The preferred configuration of the overwrap seal or patch consists of a resin impregnated stack of fiberglass fabrics consisting of a bottom layer of mat followed by woven roving (24 oz) layer, then another layer of mat and finally a top layer of woven roving. Advantageously, the fiberglass stack is partially or totally stitched together to hold together during impregnation so that the layers do not slide around during impregnation. The total impregnated patch has a styrene, vinyl toluene (solvent) or acrylate ester resistant release film on the top and bottom. Covering the patch is a final layer of transparent UV blocking film (preferably amber or red) which permits working the patch without curing. This patch can be sealed in an aluminized or opaque plastic bag or pouch.
The invention is not limited to any particular type of resin. Rather, a wide variety of thermoset resins are available that can be gelled advantageously with a thixotropic gelling agent. Resins include epoxy, urethane, olefinically unsaturated polyester, vinyl ester, acrylic monomer, reactive olefinically unsaturated monomer and copolymers thereof. The polyester resins used in the invention can be prepared in any convenient manner and are generally composed of one or more aliphatic and/or cycloaliphatic, mono-, di and/or esters thereof. Examples of polyester resins are alcohols and one or more monovalent carboxylic acids and/or esters thereof. Examples of suitable alcohols are benzyl alcohol, ethylene glycol, propylene glycol, neopentyl glycol, hexanediol, dimethylol cyclohexane 2,2-bis-(4-hydroxycyclohexylol) propane, 2,2-bis-(p-phenyleneoxyethanol)-propane, 2,2-bis-(p-phenyleneoxypropanol-2)-propane, diethylene glycol, glycerol, trimethylol ethane, trimethylol ethane, trimethylol propane, pentaerythritol and/or dipentaerythritol.
Instead of or besides the alcohol compound(s), one or more epoxy compounds may be used, for instance, ethylene oxide, propylene oxide, epoxy propanol and isodecanoic glycidyl ester. Examples of suitable di- or polyvalent carboxylic acids are maleic acid, fumaric acid, itaconic acid, citraconic acid, malonic acid, succinic acid, glutaric acid, adipic acid, azelaic acid, sebacic acid, tetrahydrophthalic acid, hexahydrophthalic acid, dichlorophthalic acid, isophthalic acid, terephthalic acid and/or trimellitic acid. The carboxylic acid, except for, isophthalic acid and/or orthophthalic acid, may be used in the form of an anhydride. Optionally, the polyester resin may contain saturated or unsaturated monocarboxylic acids such as synthetic and/or natural fatty acids having 2 to 36 carbon atoms or esters prepared from these carboxylic acids an polyvalent alcohols such as glycerol. Examples of suitable monocarboxylic acids are fatty acid precondensates having 5 to 10 carbon atoms, heptanoic acid, pelargonic acid, isononanoic acid, lauric acid, stearic acid, oleic acid, linoleic acid, cerotic acid, benzoic acid, tert-butylbenzoic acid, acrylic acid and/or methacrylic acid.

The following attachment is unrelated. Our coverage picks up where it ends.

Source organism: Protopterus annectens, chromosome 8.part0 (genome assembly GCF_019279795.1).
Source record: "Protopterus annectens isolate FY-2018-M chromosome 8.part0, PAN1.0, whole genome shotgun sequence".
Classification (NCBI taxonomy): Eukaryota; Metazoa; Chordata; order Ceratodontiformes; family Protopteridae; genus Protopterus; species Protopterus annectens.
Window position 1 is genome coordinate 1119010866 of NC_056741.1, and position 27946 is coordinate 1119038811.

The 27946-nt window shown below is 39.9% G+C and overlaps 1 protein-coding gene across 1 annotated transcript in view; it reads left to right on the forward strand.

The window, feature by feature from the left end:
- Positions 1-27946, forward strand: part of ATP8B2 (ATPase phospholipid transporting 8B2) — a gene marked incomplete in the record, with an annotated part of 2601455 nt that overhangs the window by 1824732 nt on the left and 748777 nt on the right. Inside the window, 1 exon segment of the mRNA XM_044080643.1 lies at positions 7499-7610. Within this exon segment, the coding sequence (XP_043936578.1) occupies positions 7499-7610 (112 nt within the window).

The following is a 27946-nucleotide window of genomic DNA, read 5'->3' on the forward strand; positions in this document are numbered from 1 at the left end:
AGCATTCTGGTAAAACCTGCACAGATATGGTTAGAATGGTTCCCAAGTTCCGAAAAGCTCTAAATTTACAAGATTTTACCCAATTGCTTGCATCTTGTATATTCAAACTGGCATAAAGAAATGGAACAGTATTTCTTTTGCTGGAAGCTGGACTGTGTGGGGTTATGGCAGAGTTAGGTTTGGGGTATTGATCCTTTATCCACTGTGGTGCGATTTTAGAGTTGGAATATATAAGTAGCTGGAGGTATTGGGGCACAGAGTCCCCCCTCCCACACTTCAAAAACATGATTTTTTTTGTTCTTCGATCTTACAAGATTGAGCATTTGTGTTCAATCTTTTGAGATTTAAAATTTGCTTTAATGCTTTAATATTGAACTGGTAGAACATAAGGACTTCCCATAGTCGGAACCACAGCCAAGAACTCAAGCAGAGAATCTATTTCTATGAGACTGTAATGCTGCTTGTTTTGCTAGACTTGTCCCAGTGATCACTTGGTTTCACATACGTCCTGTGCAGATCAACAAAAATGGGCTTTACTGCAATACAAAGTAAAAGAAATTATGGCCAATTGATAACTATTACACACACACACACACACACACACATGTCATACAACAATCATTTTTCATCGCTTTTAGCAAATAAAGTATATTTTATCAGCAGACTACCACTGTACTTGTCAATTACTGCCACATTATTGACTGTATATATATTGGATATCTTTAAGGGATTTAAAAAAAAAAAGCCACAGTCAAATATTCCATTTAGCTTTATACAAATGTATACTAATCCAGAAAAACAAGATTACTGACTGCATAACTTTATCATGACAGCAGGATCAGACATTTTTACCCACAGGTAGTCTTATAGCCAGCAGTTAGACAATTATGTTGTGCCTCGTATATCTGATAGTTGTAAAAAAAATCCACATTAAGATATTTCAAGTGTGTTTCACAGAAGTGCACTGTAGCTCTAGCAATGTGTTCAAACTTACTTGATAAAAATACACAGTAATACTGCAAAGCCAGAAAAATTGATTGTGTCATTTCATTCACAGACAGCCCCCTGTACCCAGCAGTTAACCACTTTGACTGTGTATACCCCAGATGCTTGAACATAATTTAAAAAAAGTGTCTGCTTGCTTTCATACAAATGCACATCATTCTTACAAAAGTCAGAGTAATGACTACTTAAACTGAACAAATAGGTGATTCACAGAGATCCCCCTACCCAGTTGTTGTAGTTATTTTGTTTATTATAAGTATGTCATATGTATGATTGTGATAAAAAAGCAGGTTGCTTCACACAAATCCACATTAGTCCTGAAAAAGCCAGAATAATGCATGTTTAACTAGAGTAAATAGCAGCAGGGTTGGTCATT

The polyester resin may be prepared in any convenient manner, for instance, by a melting process in which reaction of the components takes place with evaporation of the water evolved in the reaction. Alternatively, use may be made of the solvent process in which the water is removed azeotropically with, for instance, an organic solvent such as toluene or xylene, after which generally the volatile constituents are to the desired extent removed in vacuum.
For ethylenically unsaturated monomers, any usual monomer may be employed. Examples of suitable monomers are styrene, α-methyl styrene, vinyl toluene, divinyl benzene, diallyl phthalate and acrylic or methacrylic (hydroxy) esters of alcohols having 1 to 12 carbon atoms such as methanol, ethanol, propanol, butanol, ethylene glycol, propylene glycol, neopentyl glycol, butanediol, hexanediol, polyethylene glycol, glycerol, trimethylol ethane, trimethylol propane and pentaerythritol. It is preferred that styrene should be used. Also suitable are mixtures of monomeric compounds, more particularly mixtures of styrene and other monomers. The monomeric compound is usually present in the composition in an amount of 2 to 55% by weight, based on the polyester composition.
Advantageously, the resin consists of an unsaturated polyester or vinyl ester resin with a styrene, acrylate or vinyl toluene monomer. In one preferred embodiment, the monomer content is held between 10% and 15% to minimize the amount of volatiles given off during curing. This is important if the overwrap method is a patch or seal performed inside of a closed area where ventilation may be poor. In addition, the use of vinyl toluene or other higher boiling monomers (less volatile) in place of styrene further reduces the volatile emissions from the patch. We have found a particularly attractive combination of vinyl toluene and hydroxyalkyl acrylates and methacrylates which promotes rapid curing and enhanced bonding. The use of the monomers is necessary in this system because the polymerization or cure rate decreases below 10% of total monomers. The preferred resin is an acrylated bisphenol A diepoxide or an acrylated novolac triepoxide with 10% of vinyl toluene and 10% hydroxypropyl acrylate. The glass fabric stack is impregnated with 30%-75% of resin depending on the specific application. The preferred amount for the repair of FRP pipes is 50%.